Even though I now take responsibility for my poor choices of therapy, I look forward to the day when post traumatic stress symptoms are seen as normal reactions to abnormal situations. Formal diagnoses felt demeaning to me. I tried to find help in processing cult memories but often felt disbelieved or minimized. Instead of finding support for my own metaphors for healing, I constantly let myself be pulled off course and would try to fit myself to whatever modality the therapist had studied. I shut up and allowed myself to be brainwashed again and again.
The Road to Healing
When I decided to take a break from traditional psychotherapy and the system, I started to really come alive. Reading books had saved my life as a child and I have been at it ever since, reading literally hundreds of biographies and true stories about people defying the odds. I read countless psychology books and pieced together my own healing plan. Peter Levine’s “somatic experiencing,” based on the way animals in the wild heal from trauma, Babette Rothschild’s The Body Remembers , and Robert Scaer’s The Trauma Spectrum resonated the most because I had so many physical symptoms. I practiced different kinds of sensory exercises and over time was able to access my emotions, and eventually felt more grounded and integrated. Based on Richard Schwartz’s family systems therapy, I started making a habit of directing compassion and curiosity toward each wounded part of myself, instead of the usual chastising of my mistakes.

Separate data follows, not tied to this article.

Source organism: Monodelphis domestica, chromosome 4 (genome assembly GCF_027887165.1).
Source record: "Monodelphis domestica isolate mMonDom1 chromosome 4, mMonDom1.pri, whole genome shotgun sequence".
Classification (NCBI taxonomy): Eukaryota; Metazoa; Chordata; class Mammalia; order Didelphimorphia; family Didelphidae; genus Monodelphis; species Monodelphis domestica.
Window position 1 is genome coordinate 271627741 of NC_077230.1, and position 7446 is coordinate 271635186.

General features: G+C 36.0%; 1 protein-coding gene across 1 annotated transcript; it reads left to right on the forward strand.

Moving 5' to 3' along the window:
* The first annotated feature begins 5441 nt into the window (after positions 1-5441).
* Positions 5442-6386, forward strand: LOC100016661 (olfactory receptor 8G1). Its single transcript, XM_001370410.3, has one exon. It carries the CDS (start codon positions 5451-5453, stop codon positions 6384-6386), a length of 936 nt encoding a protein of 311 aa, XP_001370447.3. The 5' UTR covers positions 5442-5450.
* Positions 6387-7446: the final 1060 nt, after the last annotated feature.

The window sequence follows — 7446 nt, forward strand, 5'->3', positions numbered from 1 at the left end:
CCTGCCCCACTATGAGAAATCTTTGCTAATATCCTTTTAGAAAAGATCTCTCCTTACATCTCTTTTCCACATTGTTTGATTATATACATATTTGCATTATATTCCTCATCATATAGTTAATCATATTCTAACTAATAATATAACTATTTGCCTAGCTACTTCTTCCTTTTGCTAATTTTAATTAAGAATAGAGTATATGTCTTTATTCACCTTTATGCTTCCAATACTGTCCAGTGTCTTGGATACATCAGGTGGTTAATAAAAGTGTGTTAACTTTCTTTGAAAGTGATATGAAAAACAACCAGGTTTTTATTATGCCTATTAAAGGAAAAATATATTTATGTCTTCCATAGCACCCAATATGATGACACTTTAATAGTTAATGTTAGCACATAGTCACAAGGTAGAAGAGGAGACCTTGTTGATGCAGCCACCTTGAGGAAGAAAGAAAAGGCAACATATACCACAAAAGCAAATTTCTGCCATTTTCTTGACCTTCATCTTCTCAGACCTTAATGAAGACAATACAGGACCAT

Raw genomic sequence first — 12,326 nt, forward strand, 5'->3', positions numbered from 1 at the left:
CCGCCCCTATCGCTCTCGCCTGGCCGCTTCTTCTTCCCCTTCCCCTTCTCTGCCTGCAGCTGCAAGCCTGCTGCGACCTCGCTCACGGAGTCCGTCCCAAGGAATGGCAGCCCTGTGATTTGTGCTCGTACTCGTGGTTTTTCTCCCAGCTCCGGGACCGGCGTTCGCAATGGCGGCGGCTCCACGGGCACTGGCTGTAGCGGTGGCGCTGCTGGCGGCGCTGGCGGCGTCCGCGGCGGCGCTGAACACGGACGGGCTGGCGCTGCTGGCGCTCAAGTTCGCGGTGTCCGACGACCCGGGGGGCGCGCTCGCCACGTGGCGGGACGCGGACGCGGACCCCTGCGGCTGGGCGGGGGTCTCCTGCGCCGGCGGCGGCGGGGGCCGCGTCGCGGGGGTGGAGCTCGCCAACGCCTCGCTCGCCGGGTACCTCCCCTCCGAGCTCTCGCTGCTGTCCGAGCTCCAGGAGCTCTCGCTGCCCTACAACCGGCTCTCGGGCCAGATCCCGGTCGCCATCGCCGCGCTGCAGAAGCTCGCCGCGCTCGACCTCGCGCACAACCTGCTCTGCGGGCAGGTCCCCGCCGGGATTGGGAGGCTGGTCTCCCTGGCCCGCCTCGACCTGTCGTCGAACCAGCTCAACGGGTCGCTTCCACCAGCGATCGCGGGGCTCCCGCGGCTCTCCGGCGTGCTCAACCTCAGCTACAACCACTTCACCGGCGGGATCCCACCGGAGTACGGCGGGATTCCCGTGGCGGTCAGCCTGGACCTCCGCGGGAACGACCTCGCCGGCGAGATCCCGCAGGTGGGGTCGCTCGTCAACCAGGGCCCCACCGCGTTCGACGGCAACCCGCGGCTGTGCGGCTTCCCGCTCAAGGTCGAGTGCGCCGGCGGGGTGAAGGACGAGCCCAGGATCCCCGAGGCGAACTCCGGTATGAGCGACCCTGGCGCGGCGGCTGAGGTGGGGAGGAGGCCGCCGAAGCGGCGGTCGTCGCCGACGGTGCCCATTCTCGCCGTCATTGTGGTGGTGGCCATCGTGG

Last year I moved from the cold northeast to the south. I finally followed through on something scary, and this time did not let myself once again be talked out of it. Aside from the healing aspects of sunny weather and more time in nature, the move put a huge physical distance between me and my family of origin, all of whom seem to be in some sort of denial about any dysfunction.
Through the acceptance of my dear friends I have finally internalized a caring parent to myself during frustrating situations. I am not remotely as obsessive compulsive. I have quit smoking cigarettes. I now avoid emotionally abusive and alcoholic men. I revel in close long-term friendships full of honesty and truthfulness, without trying to control everything, or hiding myself, or running away, burning bridges. I no longer feel the need to be perfect, nor to please everybody.